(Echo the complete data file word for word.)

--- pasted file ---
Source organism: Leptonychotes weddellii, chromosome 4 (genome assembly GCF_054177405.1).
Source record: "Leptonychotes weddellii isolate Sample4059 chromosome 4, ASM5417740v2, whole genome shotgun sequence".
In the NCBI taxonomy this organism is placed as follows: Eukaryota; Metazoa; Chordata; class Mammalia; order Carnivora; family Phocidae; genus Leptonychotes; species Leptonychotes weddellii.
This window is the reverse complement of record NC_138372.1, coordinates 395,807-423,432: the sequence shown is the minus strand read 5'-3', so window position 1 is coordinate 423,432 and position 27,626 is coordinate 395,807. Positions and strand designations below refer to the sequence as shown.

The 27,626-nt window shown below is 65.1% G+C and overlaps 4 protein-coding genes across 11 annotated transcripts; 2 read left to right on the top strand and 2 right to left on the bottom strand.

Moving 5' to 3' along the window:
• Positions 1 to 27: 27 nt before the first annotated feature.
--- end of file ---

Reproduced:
Source organism: Leptonychotes weddellii, chromosome 4 (genome assembly GCF_054177405.1).
Source record: "Leptonychotes weddellii isolate Sample4059 chromosome 4, ASM5417740v2, whole genome shotgun sequence".
In the NCBI taxonomy this organism is placed as follows: Eukaryota; Metazoa; Chordata; class Mammalia; order Carnivora; family Phocidae; genus Leptonychotes; species Leptonychotes weddellii.
This window is the reverse complement of record NC_138372.1, coordinates 395,807-423,432: the sequence shown is the minus strand read 5'-3', so window position 1 is coordinate 423,432 and position 27,626 is coordinate 395,807. Positions and strand designations below refer to the sequence as shown.

The 27,626-nt window shown below is 65.1% G+C and overlaps 4 protein-coding genes across 11 annotated transcripts; 2 read left to right on the top strand and 2 right to left on the bottom strand.

Moving 5' to 3' along the window:
• Positions 1 to 27: 27 nt before the first annotated feature.